From the Junior School head’s desk: 30 July 2021

Sarah Warner

Things, to use a general expression, are getting better. For one, we are back on campus and the weather is warming up, slowly. For another, almost all the staff at St Mary’s have been vaccinated, and some events of the last two weeks of the Trinity term are going ahead as planned: parent afternoons, Grades 6 and 7 formal assessment feedback, the Form II self-eSTEAM programme and the online arts festival that launches next week. There is enough to be grateful for: a month-long holiday awaits us, and spring is around the corner.

Our new chaplain, Rakgadi Khobo, is joining us next term. In the meantime, the Senior Primary girls have had to put up with me in their remote Divinity lessons. We have discussed the word “chaplain”, where it originated, what it means and what the role entails at St Mary’s. We have spent time defining terminology that we take for granted too often: identity and ethos, pastoral care, divinity itself. What I have uncovered in my discussions with the girls is, firstly, a huge appetite for discussion (and digression); and, secondly, a genuine vagueness in response to some of the concepts we assume the girls know and that we use regularly, either in their immediate presence, or with reference to the relationships we expect to enjoy with them.

The discovery was opportune, not mortifying, and I have taken some pleasure in our seemingly interminable debate over the difference between the words “character” and “personality” and its implications, both moral and spiritual, of it for our understanding of the term “ethos”. The girls’ understanding of morality is emerging and they are tentative in their approach to topics involving judgements of right and wrong, good and bad – I imagine they might be more outspoken in other company…

One of the more interesting contributions on ethos came from a Grade 5 girl who was inspired to follow up our conversation with some reading of her own: she directed our thinking along different lines by speaking about the connections we could make between the concept of ethos and ideas of generosity and hospitality (closer, perhaps, to xenia, another Greek word that means both “hospitality” and “friendship”) – character traits that are important always, but which have particular significance in times of fear and mutual suspicion.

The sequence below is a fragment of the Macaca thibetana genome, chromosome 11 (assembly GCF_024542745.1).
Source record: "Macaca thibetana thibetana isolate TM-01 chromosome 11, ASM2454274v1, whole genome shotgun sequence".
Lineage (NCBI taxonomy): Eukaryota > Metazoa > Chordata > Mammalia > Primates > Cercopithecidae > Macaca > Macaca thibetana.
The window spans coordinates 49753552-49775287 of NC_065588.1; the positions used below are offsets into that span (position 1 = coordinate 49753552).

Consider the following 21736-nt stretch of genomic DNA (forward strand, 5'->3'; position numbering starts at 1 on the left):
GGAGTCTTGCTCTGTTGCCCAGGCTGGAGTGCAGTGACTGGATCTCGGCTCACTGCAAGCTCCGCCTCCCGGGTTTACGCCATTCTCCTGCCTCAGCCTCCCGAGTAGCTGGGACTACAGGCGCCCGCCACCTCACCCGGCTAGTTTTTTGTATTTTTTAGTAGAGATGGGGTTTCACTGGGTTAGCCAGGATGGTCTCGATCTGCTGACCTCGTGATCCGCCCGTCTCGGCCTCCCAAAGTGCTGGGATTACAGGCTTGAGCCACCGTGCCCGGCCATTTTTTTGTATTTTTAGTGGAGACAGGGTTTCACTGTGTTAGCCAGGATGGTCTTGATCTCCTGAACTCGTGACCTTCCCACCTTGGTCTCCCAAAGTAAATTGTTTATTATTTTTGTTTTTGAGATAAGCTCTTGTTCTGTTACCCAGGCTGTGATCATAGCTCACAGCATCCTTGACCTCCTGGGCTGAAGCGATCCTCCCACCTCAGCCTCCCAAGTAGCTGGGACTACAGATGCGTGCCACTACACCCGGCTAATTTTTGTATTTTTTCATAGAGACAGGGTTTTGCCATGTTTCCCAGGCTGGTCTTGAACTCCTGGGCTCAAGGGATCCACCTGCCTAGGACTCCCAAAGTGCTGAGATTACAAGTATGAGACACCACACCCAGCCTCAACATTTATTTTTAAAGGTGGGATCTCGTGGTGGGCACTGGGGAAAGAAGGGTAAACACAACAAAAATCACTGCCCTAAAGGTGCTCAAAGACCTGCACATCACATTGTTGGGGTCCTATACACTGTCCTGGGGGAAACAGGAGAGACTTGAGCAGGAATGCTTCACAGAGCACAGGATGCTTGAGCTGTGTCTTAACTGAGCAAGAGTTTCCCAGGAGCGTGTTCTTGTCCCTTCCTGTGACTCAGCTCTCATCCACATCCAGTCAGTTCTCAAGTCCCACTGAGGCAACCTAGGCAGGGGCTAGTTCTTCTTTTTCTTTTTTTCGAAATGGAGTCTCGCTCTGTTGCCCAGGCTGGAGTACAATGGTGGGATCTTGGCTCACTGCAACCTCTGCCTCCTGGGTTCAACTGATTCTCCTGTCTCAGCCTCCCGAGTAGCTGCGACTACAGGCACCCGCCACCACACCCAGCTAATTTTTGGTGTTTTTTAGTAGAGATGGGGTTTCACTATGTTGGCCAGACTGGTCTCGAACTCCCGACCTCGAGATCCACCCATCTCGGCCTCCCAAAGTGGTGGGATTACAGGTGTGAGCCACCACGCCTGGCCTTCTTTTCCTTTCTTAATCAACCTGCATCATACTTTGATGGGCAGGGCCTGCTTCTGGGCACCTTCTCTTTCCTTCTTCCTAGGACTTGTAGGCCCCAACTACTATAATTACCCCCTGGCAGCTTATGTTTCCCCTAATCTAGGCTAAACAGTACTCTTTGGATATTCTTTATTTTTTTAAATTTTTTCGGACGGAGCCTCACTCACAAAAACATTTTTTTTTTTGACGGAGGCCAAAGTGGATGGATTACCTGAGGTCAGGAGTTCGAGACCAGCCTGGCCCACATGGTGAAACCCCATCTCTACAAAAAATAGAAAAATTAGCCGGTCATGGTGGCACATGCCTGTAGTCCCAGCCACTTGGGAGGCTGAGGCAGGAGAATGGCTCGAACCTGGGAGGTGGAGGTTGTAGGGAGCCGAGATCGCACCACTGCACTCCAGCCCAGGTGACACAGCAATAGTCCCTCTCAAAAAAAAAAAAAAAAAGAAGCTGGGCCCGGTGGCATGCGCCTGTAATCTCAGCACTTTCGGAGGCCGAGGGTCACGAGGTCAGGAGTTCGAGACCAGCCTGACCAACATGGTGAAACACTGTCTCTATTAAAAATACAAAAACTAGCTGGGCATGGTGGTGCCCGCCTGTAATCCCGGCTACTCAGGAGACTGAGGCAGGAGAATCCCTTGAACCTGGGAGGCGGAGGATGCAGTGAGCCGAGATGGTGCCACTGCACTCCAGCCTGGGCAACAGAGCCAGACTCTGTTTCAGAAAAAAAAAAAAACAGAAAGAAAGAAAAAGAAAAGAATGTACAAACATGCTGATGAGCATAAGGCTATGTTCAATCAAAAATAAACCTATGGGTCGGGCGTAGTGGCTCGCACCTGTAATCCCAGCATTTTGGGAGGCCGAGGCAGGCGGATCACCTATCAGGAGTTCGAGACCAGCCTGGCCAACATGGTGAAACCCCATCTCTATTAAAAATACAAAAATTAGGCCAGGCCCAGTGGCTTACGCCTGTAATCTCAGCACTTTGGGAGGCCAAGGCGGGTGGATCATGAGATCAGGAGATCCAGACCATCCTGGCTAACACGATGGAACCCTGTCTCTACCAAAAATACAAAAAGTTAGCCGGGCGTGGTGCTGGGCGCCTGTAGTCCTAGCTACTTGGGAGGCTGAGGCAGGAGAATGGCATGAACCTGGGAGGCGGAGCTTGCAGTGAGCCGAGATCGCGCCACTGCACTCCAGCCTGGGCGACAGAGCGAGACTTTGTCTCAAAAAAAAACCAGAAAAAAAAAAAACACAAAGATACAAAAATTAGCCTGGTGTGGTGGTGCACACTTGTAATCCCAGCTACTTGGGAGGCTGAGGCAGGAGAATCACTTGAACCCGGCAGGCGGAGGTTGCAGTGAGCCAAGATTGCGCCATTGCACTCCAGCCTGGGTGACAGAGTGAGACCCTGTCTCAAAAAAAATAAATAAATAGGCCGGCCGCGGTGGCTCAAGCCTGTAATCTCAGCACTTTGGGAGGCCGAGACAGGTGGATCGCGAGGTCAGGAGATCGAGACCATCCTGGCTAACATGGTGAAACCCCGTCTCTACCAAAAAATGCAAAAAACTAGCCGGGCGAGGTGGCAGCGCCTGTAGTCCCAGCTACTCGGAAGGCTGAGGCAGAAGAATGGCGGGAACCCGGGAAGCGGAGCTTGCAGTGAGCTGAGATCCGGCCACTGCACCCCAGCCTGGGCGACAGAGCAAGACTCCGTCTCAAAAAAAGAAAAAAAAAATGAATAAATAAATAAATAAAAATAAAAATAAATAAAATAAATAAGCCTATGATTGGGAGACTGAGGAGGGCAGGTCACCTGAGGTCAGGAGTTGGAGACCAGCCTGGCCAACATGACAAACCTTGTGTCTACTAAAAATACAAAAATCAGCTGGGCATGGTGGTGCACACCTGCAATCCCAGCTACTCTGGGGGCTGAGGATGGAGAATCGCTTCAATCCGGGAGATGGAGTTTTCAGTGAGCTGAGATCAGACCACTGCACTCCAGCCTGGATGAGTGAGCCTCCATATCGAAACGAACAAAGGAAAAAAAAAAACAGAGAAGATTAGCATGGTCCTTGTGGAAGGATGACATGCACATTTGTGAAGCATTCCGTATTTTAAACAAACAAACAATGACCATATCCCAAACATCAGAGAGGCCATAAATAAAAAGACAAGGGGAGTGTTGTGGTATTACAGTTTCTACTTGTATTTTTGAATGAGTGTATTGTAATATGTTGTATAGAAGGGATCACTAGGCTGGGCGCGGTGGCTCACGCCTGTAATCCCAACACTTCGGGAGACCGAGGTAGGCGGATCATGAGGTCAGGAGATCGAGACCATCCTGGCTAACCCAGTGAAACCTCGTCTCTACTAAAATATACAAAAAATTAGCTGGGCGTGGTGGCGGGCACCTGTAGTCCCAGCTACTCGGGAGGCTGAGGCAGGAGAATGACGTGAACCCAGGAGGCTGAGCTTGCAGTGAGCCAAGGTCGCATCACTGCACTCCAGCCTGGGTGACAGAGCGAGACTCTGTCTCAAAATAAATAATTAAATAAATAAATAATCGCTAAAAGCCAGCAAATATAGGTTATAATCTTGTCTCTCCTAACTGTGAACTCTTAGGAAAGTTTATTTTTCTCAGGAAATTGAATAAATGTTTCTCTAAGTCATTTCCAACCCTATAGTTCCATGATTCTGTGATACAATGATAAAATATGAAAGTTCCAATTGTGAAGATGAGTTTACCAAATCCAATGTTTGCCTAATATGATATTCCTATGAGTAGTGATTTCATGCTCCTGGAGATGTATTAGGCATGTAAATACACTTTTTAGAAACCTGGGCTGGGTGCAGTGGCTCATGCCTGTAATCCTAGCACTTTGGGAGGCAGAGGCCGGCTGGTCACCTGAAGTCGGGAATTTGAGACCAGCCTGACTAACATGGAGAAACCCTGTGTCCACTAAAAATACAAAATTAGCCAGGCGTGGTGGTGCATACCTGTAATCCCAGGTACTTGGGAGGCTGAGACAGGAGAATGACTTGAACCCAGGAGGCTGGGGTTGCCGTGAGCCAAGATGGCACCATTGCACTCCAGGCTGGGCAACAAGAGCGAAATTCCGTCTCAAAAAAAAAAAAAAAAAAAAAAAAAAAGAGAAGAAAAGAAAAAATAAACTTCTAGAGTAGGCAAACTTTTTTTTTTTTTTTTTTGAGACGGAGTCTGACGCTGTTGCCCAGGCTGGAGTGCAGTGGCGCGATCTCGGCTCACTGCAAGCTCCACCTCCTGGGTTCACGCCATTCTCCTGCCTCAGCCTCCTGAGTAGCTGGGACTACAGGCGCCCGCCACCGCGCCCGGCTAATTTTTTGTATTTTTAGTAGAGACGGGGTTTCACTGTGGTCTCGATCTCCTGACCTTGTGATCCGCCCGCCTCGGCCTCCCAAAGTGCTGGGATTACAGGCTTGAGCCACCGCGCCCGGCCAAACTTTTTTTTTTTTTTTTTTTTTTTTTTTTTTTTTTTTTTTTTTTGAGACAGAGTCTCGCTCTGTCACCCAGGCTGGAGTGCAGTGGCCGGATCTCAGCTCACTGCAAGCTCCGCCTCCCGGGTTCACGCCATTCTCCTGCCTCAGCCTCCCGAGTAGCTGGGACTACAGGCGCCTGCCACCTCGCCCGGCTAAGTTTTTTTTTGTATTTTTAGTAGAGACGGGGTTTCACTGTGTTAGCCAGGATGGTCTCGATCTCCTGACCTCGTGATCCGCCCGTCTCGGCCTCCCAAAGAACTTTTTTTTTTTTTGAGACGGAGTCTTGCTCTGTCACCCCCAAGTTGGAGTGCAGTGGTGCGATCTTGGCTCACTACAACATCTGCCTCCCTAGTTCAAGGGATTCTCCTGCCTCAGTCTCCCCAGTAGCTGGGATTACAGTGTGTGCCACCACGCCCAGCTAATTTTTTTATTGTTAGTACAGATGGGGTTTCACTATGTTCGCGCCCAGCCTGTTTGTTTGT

In the introduction to her translation of Homer’s Odyssey - the first by a woman - British classicist Emily Wilson tells us that, “Those who traveled to an unfamiliar land used the norms and expectations of xenia to form bonds with people who might otherwise have treated them as too ragged and dirty to deserve a welcome, or as too dangerous to accept into their home”.

I reflected that Wilson’s description could be applied to our own circumstances where the pandemic is understood as “an unfamiliar land” and we are all travellers, of one degree or another, in search of safety, expressed by the concept of “home.” Our bonds with each other – bonds which have strained and threatened to tear at times – have been fortified by our recourse to a common value system, an ethos characterised by the habit of friendship, good neighbourliness, and balanced judgement – what else but our own love, community, and integrity?

My best wishes to all our families as we embark on the August holiday: whatever the nature of your travels, and wherever they may take you, I hope you are met with hospitality and friendship in your time away from school, and that you return to us rested and restored.


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